5 Biggest Needs Redskins Have Yet to Address This Offseason

Shae CroninCorrespondent IMarch 18, 2014

5 Biggest Needs Redskins Have Yet to Address This Offseason

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    Howard Smith-USA TODAY Sports

    Slow and steady wins the race. Perhaps that's the Redskins' motto for free agency this offseason?

    While much of the last couple weeks has been quiet on the Washington front, the Redskins have addressed some areas of need and continue to negotiate with free agents. Here's a look at a few spots on the roster that remain in need of attention.

5. More Speed

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    In an otherwise low-key free agency period, the Redskins haven't done a whole lot. But of the few signings they have made, adding receiver Andre Roberts stands out, as he's a guy who brings quickness and big-play ability to their offense. 

    The Redskins need more of that. On defense, too.  

    With much of the free agent market having already been picked apart, the Redskins will likely wait until the draft to improve their team speed. But regardless of whether they choose to take fliers on low-cost guys before then, or wait until May, it wouldn't hurt them to add more quickness.

4. Punter

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    The Redskins have one punter on their roster and his name is Robert Malone. He's been waived five times in his three-year career.

    Needless to say, the Redskins desperately need a punter. 

    Perhaps new special teams coordinator Ben Kotwica saw something in Malone during the punter's short stay with the Jets last season where Kotwica served in his same position. Maybe Malone goes on to become the starter and the next Ray Guy. But that's doubtful. Albeit a boring position, the Redskins need lots of help in the fourth down boot department. 

3. Right Tackle

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    Steve Mitchell-USA TODAY Sports

    While the Shawn Lauvao signing didn't exactly scream "appealing," the Redskins have made moves to hopefully improve the offensive line. Whether it be adding a guard like Lauvao, or adding a center by way of subtracting Will Montgomery and moving former guard Kory Lichtensteiger over to center, the Redskins are at least making moves.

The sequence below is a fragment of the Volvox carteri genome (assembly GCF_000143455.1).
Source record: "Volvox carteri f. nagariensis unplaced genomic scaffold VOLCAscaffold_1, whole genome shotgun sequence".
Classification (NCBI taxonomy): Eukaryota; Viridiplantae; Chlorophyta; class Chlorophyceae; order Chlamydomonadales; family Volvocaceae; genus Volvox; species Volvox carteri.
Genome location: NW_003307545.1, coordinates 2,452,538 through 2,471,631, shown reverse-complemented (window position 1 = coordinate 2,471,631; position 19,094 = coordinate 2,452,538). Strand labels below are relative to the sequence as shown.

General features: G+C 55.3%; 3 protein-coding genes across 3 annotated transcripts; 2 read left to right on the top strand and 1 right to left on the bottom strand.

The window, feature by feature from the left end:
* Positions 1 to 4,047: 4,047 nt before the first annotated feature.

Meanwhile, the right tackle position remains an area of need. Although Tyler Polumbus wasn't nearly as bad in pass protection last season as he was in 2012, there's plenty of room for improvement. And that's why adding a veteran like Donald Penn—who fits the mold despite playing his career on the left side—remains an option, following his visit to Redskins Park earlier this week. 

2. Inside Linebackers

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    Ed Zurga/Associated Press

    It's not that the Redskins have been completely mute on the task of addressing the middle of their defense—they just haven't done anything worth hollering about. 

    Re-signing Perry Riley was a good move both financially and schematically, but adding guys like Adam Hayward and Darryl Sharpton just isn't enough to feel confident heading into next season. 

    While names like Arthur Moats and Akeem Jordan may not be hot ones, they're both guys who would fit in Washington and compete with Keenan Robinson, Hayward and Sharpton for a starting spot—especially Jordan

1. Secondary

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    Jeff Hanisch-USA TODAY Sports

    This slide mostly pertains to the safety position, seeing as how the Redskins have done nothing—aside from re-signing Brandon Meriweather to a one-year deal—to upgrade one of the team's worst positions from a season ago. 

    But even at cornerback, while re-signing DeAngelo Hall felt like a must, not landing a guy like Captain Munnerlyn or Corey Graham—instead signing Tracy Porter to a small deal—doesn't do much to boost their defense.

    No one should have an issue with the Redskins electing not to back up the armored truck to Aqib Talib's house, or Jairus Byrd's front door, but there's a lot left to be desired in the secondary if you're a Redskins fan. 

    It's not a very well-populated market nowadays, with guys like Antonio Cromartie, Carlos Rogers and Ryan Clark appearing to be the top names. But signings are still possible, as are mid-round picks come early May.